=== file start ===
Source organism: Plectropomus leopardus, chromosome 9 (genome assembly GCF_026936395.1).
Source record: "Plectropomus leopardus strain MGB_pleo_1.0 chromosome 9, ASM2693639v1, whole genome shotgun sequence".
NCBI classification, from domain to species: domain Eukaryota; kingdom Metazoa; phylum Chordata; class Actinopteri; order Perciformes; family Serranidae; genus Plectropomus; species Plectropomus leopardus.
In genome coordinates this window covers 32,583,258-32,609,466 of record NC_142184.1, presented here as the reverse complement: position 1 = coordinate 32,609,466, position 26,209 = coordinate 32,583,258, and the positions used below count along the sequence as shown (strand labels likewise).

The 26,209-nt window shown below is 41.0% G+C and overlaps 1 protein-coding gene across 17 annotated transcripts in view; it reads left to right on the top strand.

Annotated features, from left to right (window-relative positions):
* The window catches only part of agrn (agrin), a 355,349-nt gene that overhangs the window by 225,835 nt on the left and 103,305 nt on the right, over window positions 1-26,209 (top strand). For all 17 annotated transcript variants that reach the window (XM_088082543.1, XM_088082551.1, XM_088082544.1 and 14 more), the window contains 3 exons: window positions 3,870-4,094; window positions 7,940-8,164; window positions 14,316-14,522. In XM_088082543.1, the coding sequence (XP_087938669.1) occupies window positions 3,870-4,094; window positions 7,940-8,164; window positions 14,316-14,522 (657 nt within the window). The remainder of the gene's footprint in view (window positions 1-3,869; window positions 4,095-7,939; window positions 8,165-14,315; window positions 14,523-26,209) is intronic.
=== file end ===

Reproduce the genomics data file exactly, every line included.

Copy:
Source organism: Plectropomus leopardus, chromosome 9 (genome assembly GCF_026936395.1).
Source record: "Plectropomus leopardus strain MGB_pleo_1.0 chromosome 9, ASM2693639v1, whole genome shotgun sequence".
NCBI classification, from domain to species: domain Eukaryota; kingdom Metazoa; phylum Chordata; class Actinopteri; order Perciformes; family Serranidae; genus Plectropomus; species Plectropomus leopardus.
In genome coordinates this window covers 32,583,258-32,609,466 of record NC_142184.1, presented here as the reverse complement: position 1 = coordinate 32,609,466, position 26,209 = coordinate 32,583,258, and the positions used below count along the sequence as shown (strand labels likewise).

The 26,209-nt window shown below is 41.0% G+C and overlaps 1 protein-coding gene across 17 annotated transcripts in view; it reads left to right on the top strand.

Annotated features, from left to right (window-relative positions):
* The window catches only part of agrn (agrin), a 355,349-nt gene that overhangs the window by 225,835 nt on the left and 103,305 nt on the right, over window positions 1-26,209 (top strand). For all 17 annotated transcript variants that reach the window (XM_088082543.1, XM_088082551.1, XM_088082544.1 and 14 more), the window contains 3 exons: window positions 3,870-4,094; window positions 7,940-8,164; window positions 14,316-14,522. In XM_088082543.1, the coding sequence (XP_087938669.1) occupies window positions 3,870-4,094; window positions 7,940-8,164; window positions 14,316-14,522 (657 nt within the window). The remainder of the gene's footprint in view (window positions 1-3,869; window positions 4,095-7,939; window positions 8,165-14,315; window positions 14,523-26,209) is intronic.